Solana theoretically boasts of processing 65,000 TPS, but in practice, it processes around 2,000-3,000 TPS. It suffered an outage when the transactions peaked at 400,000 TPS in September 2021, raising concerns about its instability. However, the network managed to improve upon its stability, experiencing just one outage in 2023 so far. Solana’s theoretical transaction finality time is 400-500 milliseconds, but it actually takes 21-46 seconds for “optimistic confirmation.”

Avalanche: 4,500 TPS / 2-3 seconds finality

Avalanche reported that its testnet could process 4,500 TPS, with the production-ready version eventually aiming for 20,000 TPS. But at the moment, it can process only around 9 TPS for the EVM-compatible C-Chain. Avalanche has a reported transaction finality time of less than one second but it may take about 2-3 seconds.

Internet Computer: 11,500 TPS / 1 second finality

Internet Computer is currently configured to process up to 51,666 TPS, but recent performance tests demonstrated 11,500 TPS with a finality rate of one second for dApps. This high rate results from the blockchain’s distinction of update calls (state-augmenting) from query calls (state-neutral). Internet Computer can process over 250,000 read-only query calls with execution in milliseconds.


Blockchains are scalable when they support high transaction throughput and can grow to accommodate new users. A scalable blockchain is one where network traffic doesn’t significantly hamper overall performance.

Ethereum: Not Very Scalable

Ethereum has greatly improved upon its scalability following the Proof-of-Stake (PoS) transition in 2022. It plans to have 64 shard chains with a Beacon Chain for further scalability.  However, that’s still a far cry compared to other more scalable chains.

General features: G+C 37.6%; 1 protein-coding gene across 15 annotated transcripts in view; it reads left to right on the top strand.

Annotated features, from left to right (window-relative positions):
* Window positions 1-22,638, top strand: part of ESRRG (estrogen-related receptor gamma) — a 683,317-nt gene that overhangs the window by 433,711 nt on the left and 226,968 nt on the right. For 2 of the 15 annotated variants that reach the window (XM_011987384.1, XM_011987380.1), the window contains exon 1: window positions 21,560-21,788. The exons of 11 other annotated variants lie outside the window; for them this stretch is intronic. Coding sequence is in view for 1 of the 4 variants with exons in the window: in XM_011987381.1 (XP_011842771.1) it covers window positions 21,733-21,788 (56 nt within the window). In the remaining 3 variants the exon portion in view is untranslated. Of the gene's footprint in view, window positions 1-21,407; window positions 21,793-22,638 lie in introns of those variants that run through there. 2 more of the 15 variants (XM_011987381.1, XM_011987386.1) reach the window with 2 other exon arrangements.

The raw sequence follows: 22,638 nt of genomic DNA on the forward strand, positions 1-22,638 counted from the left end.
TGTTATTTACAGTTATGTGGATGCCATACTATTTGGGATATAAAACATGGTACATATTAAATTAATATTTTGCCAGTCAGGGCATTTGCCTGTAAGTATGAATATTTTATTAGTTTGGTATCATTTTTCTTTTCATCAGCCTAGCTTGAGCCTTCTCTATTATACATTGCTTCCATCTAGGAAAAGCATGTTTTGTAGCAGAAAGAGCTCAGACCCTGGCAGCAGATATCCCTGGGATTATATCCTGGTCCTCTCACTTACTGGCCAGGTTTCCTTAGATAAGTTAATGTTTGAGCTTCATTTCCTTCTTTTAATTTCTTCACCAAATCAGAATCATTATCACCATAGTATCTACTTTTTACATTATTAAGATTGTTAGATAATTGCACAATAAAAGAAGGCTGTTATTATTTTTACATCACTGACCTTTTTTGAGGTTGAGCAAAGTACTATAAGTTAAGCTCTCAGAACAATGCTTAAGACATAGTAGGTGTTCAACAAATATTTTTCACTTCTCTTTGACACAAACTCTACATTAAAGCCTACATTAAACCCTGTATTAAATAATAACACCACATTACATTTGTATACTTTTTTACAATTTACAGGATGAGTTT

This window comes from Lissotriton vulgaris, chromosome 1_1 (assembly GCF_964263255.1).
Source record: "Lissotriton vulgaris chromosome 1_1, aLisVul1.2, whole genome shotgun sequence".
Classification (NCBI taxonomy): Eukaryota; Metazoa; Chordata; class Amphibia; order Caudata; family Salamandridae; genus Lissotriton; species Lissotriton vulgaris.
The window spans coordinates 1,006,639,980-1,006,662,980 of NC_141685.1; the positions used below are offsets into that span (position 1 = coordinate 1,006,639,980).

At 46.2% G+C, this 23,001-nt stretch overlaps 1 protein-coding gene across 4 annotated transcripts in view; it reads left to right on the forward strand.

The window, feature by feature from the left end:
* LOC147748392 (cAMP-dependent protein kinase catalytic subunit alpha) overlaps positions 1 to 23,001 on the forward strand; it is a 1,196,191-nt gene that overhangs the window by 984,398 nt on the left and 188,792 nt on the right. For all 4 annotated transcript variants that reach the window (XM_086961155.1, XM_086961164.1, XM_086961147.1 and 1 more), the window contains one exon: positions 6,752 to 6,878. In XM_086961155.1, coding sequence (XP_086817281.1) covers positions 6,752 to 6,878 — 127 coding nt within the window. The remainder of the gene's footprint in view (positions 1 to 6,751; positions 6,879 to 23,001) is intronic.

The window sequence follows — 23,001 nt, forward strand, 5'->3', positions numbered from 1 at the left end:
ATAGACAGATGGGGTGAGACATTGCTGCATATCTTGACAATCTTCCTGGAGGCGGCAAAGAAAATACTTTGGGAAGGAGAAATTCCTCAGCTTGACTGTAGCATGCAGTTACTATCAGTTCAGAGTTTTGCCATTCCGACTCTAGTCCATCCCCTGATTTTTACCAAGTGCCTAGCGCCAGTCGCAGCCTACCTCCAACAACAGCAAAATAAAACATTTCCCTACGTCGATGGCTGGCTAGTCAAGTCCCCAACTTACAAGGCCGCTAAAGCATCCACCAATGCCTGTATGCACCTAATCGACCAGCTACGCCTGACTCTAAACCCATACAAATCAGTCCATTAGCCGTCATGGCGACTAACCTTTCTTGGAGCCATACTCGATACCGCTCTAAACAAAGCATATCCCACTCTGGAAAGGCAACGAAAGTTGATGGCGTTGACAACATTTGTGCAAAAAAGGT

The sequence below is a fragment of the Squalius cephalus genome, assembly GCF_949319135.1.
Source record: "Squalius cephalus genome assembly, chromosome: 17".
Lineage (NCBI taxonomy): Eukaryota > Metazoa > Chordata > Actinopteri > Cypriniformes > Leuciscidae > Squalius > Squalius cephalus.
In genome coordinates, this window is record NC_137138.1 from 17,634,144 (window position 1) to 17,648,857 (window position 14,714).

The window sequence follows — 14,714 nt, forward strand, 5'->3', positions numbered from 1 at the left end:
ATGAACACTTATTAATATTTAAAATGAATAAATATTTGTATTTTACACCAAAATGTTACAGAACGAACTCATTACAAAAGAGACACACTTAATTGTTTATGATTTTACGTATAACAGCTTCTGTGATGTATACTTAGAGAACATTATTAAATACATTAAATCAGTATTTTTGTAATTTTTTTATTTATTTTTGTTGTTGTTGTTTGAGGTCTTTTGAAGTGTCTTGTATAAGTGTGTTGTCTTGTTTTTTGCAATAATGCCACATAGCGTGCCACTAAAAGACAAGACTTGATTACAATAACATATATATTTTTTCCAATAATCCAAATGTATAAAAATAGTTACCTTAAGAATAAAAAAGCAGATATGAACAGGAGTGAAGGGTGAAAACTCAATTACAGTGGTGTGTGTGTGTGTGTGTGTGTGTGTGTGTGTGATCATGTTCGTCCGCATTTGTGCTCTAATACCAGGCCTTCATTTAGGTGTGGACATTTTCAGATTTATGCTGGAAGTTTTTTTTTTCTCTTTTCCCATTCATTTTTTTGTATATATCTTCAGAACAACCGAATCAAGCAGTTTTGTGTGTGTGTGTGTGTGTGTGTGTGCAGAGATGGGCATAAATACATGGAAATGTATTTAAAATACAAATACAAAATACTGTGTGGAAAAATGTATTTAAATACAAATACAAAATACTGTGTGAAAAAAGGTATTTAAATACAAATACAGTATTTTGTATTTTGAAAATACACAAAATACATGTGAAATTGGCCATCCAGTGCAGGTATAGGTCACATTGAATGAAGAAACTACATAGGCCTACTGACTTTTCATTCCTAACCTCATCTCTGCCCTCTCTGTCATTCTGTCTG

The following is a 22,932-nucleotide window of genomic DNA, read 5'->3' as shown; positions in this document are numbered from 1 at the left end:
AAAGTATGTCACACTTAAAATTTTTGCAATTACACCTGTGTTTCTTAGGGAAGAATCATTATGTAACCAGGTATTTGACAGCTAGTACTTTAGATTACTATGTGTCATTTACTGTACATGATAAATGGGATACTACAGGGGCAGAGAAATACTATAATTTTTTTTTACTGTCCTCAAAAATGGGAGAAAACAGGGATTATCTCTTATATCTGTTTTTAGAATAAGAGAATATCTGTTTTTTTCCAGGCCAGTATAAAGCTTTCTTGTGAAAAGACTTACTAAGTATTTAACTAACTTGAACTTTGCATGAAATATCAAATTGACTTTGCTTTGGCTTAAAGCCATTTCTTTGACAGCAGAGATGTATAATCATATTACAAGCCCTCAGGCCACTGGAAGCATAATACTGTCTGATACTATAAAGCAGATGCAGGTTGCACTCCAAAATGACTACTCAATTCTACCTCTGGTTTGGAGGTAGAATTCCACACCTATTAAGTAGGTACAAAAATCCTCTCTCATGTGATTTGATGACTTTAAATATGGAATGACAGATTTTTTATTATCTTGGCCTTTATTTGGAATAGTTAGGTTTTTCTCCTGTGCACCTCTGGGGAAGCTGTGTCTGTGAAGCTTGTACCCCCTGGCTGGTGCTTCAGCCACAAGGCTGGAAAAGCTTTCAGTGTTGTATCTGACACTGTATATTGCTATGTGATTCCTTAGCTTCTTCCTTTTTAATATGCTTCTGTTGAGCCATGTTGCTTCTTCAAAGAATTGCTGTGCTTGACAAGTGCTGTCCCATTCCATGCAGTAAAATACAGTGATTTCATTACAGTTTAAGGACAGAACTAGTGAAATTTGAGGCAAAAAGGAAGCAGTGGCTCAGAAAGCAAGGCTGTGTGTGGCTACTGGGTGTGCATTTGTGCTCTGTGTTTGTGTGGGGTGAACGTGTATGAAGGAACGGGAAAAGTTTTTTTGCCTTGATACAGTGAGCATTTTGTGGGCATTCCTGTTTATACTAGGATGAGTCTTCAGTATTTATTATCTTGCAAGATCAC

Cardano: Not Very Scalable

Cardano had been similarly limited in its ability to scale and increase capacity as Ethereum. However, with the introduction of the Layer-2 Hydra upgrade in 2022, the processing of the same code, both on-chain and off-chain, has increased drastically. It is worth noting that Hydra is not as widely used as some other Layer 2s in the market, so we’d say that Cardano is not very scalable as things currently stand.

Solana: Not Very Scalable

Solana suffered from a major “resource exhaustion” in 2021 and six outages in January 2022 alone, demonstrating its limited scalability. Solana’s Proof-of-History consensus protocol, combined with PoS, also generates an enormous amount of data (two terabytes) per year. Solana stores the data in Arweave, thereby outsourcing sensitive user data to secondary sources relying on centralized Web2 technologies. However, Solana has plans to greatly increased its TPS count in the future, with some predictions speculating a 600,000 TPS limit.

Avalanche: Not Very Scalable

Avalanche has three chains: Exchange Chain (X-Chain), Platform Chain (P-Chain), and Contract Chain (C-Chain), with each chain managing mini-networks. Like Solana, Avalanche also uses Arweave and Ceramic to store data off-chain via centralized Web2 technologies, as it doesn’t have its own storage facilities. 

Algorand: More scalability

Algorand uses a variation of Proof-of-Stake consensus called Pure Proof-of-Stake, through which the protocol selects block proposers and verifiers. Leveraging a cryptographic process called Verifiable Random Function (VRF), Algorand uses a self-selection algorithm to choose block creators. Different from standard Proof-of-Stake protocols, this method fast-tracks the computation process and helps Algorand to scale.

Internet Computer: Indefinite scalability